Aaron John Gulyas and Six Degrees of Separation?
AJG, the author of The Chaos Conundrum: Essays on UFOs, Ghosts
& Other High Strangeness in our Non-Rational & Atemporal World [Redstar
Books, $9.99] is a kind of Hoosier compatriot.
He once lived in Columbia City, Indiana, which is stone’s
throw from our media offices and he now lives near Flint, Michigan, where this
writer has a brother, who is also in news media.
AJG is also part of the new influencial ufological breed, consisting
of Paul Kimball, Nick Redfern, Greg Bishop, and the departed but not forgotten
Should I look at his book favorably for all that?
I don’t have to. The 145 page book, for a lousy ten bucks,
is a gem, flush with informative footnotes (something I extol, as you know) and
insights that are personal but reek of substantive knowledge about UFOs,
ghosts, and the paranormal generally.
I found much material that I never knew before – and I’ve
been around the UFO block – and many suggestions that led me to new discoveries.
Moreover, I was reading along, and suddenly the book was
over! I was entranced but snapped out of my reverie when the bibliography and
index sneaked up on me. I was saddened that the breezy sojourn Mr. Gulyas had
provided was done.
But let me talk about specfics.
Nick Redfern offers the Foreword, in which he gives a
laudatory salute to Mr. Gulyas’ effort, of course, while presenting his own
There follows ten chapters, among them Ghosts, Barker &
Moseley, Space Demons, …Wild Bill Cooper, Exopolitics, Breaking Roswell, et
I, like Mr. Redfern, am not a ghost aficionado but Mr.
Gulyas, in a take off about a family photo, from 1932, that contains an uncle
who died several years before the photo was taken, his image inserted, spookily
(as I perceived it) well before Photoshop was extant, was actually quite interesting
This allowed AJG’s riff on ghosts and uninvited events that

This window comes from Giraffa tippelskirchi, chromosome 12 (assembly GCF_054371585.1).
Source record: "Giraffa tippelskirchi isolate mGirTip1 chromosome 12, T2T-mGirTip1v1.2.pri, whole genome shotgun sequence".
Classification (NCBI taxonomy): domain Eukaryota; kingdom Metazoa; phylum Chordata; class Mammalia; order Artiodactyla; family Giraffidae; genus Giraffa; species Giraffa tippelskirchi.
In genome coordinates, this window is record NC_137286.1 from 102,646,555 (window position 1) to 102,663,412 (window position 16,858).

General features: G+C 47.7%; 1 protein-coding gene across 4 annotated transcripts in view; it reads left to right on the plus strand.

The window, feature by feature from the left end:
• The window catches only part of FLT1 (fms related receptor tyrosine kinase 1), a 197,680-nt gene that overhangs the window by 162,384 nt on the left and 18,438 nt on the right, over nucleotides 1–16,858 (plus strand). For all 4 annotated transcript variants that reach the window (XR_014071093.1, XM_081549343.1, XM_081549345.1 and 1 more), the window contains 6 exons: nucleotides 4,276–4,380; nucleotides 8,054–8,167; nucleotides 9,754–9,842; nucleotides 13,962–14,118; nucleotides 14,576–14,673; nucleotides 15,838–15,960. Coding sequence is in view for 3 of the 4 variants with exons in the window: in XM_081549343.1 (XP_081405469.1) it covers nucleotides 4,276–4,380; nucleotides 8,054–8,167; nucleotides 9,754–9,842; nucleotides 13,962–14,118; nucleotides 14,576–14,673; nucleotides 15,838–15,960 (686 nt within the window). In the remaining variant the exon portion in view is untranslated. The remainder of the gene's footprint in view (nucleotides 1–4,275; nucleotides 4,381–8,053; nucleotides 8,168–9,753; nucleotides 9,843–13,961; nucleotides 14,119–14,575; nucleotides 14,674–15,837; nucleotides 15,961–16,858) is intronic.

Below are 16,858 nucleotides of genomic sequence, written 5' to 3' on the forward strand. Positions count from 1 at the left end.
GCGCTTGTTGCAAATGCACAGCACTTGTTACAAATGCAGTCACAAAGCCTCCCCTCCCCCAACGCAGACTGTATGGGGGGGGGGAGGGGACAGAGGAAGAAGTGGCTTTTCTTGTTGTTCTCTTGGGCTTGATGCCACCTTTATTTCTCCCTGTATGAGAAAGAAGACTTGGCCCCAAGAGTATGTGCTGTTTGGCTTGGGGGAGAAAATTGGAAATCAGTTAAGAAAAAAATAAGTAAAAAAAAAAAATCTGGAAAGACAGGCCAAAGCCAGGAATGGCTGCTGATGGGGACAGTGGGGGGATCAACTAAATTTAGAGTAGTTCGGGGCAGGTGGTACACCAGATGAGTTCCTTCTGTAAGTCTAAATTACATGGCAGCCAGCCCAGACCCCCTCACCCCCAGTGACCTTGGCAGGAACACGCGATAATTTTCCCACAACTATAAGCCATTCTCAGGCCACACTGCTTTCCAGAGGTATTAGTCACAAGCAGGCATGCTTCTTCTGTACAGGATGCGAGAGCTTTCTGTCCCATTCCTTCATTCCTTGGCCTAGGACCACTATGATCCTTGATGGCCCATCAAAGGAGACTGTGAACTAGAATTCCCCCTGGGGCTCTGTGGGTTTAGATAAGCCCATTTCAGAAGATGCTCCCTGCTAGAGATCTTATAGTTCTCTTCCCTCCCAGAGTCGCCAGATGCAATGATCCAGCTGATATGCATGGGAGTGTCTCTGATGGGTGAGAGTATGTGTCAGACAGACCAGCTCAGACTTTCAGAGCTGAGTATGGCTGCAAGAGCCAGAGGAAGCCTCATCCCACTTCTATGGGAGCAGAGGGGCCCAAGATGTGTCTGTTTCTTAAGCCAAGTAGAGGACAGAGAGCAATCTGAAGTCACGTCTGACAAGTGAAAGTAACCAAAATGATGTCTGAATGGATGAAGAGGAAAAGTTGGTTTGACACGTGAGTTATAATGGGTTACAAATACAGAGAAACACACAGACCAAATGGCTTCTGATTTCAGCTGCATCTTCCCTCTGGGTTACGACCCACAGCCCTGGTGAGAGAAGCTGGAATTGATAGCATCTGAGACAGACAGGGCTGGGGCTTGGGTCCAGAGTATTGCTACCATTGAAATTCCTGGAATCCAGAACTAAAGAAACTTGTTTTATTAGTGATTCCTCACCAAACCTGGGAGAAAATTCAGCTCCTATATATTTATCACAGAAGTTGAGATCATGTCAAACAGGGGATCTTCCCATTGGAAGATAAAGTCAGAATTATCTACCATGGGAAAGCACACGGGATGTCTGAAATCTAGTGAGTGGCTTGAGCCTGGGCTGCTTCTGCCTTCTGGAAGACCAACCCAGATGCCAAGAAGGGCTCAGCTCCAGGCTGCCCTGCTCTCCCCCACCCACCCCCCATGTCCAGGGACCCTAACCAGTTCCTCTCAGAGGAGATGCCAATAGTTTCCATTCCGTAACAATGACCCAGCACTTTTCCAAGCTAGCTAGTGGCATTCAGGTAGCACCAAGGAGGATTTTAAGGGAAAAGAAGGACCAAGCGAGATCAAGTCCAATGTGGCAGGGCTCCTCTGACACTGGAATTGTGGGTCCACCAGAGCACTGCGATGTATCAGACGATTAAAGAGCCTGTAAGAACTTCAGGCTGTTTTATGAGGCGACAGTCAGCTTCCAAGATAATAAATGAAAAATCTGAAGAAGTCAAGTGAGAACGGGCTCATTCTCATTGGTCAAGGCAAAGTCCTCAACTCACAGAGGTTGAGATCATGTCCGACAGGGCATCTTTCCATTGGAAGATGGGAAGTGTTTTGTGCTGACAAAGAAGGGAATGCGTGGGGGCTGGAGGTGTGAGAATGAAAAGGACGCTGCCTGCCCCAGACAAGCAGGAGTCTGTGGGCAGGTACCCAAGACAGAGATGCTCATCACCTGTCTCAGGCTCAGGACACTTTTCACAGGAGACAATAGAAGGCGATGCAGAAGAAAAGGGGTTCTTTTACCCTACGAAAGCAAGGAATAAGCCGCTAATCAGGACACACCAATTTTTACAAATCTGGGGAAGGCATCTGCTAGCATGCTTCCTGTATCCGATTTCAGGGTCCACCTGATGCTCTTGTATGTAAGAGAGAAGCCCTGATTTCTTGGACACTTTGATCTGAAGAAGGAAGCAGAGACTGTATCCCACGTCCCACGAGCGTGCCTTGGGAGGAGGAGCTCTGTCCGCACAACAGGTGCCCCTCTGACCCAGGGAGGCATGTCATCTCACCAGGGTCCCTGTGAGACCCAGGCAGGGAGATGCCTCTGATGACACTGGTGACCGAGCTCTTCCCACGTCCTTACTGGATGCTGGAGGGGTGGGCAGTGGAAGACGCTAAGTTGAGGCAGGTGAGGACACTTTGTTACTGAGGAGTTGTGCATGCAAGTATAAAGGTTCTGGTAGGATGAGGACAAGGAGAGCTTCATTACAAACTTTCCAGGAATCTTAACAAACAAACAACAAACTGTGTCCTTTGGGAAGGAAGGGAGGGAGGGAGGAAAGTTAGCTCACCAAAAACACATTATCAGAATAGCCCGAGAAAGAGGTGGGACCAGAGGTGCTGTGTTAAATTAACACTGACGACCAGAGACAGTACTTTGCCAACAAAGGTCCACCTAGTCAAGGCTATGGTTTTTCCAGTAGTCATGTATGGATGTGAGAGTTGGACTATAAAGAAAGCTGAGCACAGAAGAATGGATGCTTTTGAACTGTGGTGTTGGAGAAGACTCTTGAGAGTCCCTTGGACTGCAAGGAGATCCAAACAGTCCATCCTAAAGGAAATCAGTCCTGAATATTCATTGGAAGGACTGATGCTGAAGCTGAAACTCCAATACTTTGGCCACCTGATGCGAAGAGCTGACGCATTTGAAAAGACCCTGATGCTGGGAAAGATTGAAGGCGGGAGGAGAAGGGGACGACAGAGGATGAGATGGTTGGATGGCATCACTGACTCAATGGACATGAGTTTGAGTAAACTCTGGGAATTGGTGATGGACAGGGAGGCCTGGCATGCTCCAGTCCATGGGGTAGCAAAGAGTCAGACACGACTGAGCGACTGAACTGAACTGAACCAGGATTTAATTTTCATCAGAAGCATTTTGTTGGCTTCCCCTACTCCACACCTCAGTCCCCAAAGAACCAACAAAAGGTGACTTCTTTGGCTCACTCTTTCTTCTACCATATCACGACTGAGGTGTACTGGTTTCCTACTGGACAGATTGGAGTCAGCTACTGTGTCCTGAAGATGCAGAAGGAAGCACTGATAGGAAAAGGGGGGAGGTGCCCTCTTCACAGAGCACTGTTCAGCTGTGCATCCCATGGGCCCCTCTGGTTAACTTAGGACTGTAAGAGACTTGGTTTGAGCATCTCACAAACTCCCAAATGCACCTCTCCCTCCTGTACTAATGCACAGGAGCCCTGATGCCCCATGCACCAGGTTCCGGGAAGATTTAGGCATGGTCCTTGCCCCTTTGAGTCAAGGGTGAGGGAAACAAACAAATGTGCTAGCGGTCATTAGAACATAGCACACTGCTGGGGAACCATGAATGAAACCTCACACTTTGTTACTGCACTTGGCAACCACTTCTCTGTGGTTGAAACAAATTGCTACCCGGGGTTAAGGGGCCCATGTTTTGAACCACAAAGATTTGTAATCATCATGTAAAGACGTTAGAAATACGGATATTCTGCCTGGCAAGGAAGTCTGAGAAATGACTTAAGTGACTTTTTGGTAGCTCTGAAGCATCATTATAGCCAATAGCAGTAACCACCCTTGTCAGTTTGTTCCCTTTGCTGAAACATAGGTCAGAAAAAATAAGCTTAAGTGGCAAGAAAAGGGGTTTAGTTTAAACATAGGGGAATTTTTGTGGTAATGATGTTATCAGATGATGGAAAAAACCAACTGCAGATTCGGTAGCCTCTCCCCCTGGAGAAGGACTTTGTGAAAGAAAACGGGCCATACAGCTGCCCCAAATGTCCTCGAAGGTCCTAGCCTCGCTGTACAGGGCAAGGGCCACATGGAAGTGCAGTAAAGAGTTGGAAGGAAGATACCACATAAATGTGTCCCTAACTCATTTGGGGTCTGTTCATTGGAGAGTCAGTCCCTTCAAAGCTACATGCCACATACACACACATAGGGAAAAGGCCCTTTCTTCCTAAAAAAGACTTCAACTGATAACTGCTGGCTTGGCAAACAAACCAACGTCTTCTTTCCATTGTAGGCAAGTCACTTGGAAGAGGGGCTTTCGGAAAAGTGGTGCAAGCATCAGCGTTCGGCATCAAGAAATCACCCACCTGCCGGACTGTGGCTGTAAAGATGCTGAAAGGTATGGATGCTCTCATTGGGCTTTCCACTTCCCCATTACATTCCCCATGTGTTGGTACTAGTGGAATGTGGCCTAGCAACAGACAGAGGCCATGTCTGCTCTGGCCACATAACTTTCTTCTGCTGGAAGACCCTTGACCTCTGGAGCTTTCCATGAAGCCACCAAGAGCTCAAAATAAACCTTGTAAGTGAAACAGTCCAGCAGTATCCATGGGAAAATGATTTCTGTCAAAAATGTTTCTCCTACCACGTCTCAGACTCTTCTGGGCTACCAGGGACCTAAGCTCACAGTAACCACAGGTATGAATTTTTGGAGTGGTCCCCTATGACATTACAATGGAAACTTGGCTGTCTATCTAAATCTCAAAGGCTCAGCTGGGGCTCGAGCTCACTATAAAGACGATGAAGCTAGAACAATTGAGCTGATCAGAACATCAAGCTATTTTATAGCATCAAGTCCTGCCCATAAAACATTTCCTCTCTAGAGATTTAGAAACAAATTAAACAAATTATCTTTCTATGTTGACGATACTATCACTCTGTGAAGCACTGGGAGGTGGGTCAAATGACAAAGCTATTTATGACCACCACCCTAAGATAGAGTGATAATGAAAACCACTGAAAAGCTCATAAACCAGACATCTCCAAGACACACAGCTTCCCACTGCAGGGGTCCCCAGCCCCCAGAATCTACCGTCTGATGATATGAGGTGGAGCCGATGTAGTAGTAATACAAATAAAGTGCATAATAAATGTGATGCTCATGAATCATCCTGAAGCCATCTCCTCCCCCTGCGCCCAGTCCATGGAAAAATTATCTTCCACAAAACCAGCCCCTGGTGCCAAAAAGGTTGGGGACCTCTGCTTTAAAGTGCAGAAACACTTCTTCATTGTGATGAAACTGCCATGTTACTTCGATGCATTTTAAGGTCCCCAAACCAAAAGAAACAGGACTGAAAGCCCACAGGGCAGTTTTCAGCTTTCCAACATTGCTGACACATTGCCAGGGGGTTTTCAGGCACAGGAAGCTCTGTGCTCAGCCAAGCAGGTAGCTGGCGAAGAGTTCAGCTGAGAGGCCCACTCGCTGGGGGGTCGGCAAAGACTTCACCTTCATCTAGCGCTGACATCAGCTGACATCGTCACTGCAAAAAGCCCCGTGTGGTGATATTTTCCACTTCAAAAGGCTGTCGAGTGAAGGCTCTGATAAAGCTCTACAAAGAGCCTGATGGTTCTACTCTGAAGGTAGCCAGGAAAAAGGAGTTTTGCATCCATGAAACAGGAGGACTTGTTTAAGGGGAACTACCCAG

he finds intriguing and necessary to understanding the “non-rational and
atemporal” world we live in.
In Chapter Two – Experiences – when AJG lived close by us,
he writes about his UFO Information Agency, Strategic Investigation Team 1310
and his agency’s “paranormal energy detector” providing dialogue as if it was
being replicated from tape recordings.
I laughed (not out loud) at his comical, but half-serious
account of checking out a crop circle in the area in 1996.
The chapter contains AJG’s mild obsession with the haunted
and mysterious and the intersection he found and finds between paranoia and
irrationality inside things we all find disturbing or mysterious.
The Gray Barker and James Moseley chapter (3) offers little
know factoids about both men, and some of the people they interacted with,
among them Adamski and Albert Bender,.
Recently deceased Mac Tonnies gets extensive paranormal
honorariums from AJG, who truly admires the brilliantly obtuse thinker, a
favorite pal of Paul Kimball too.
Nick Redfern and the satanic aspects of the paranormal get a
nod, but I skimmed, not being particularly enamored of that fringe element of
the intrinsically fringe paranormal world.
The Strange Journey of Wild Bill Cooper (Chapter 5), a man
killed by sheriff deputies in Arizona, 2002,
was an odd fellow truly, and AJG presents his story in full dress, the
MJ-12 fixation and political conspiracy bent addressed rather completely, for
the newbie who needs to know about the fastidious details of MJ-12 and those
who find it true and worthwhile.
Billy Meier and contactees or abductees, such as Villas Boas
[neither, as recounted in Redfern’s book Contactees] get their due.
And, of course, Roswell (Chapter 9), is put in its place,
sensibly and rather completely, AJG not accepting it as a valid account of an
alien UFO crash but allowing that the story is important within the UFO
context, and he explains why.
And Exopolitics (Chapter 8) gets a good explication.
He closes the book on a personal note about, ostensibly,
“ghosts of the mind” and how we should deal with things non-rational,
paranormal, or just weird.
It’s a good read I can assure you of that.
There is a dearth of pictures of illustrations and, as I
noted about a New Page book (that got me blacklisted), a typo – just one I
noticed – on page 82: politcal. A small error that is excusable. (I don’t want
to get blacklisted from Redstar Books too.)
So let me suggest that for 10 measly bucks you will get a
book full of information that a charge card ad would say is priceless.